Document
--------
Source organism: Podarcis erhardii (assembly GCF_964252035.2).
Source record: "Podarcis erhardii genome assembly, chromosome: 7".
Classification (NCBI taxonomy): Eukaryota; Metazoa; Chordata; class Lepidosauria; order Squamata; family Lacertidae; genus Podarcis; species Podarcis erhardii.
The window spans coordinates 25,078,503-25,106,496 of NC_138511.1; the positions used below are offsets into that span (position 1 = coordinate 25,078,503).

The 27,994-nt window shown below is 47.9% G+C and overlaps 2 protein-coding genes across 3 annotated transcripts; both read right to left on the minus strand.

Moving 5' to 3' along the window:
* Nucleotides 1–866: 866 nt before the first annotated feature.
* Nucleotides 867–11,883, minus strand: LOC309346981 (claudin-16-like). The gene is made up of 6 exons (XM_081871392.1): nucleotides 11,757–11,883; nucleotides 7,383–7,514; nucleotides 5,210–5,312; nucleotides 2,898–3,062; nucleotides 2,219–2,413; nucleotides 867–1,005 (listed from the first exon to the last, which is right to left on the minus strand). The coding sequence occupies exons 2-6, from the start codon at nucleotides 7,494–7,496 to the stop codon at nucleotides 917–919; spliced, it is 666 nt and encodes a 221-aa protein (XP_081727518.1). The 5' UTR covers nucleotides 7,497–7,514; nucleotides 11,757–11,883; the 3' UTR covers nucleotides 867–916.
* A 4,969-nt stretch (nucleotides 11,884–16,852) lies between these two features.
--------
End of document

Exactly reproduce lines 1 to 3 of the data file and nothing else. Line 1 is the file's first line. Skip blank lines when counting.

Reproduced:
Source organism: Podarcis erhardii (assembly GCF_964252035.2).
Source record: "Podarcis erhardii genome assembly, chromosome: 7".
Classification (NCBI taxonomy): Eukaryota; Metazoa; Chordata; class Lepidosauria; order Squamata; family Lacertidae; genus Podarcis; species Podarcis erhardii.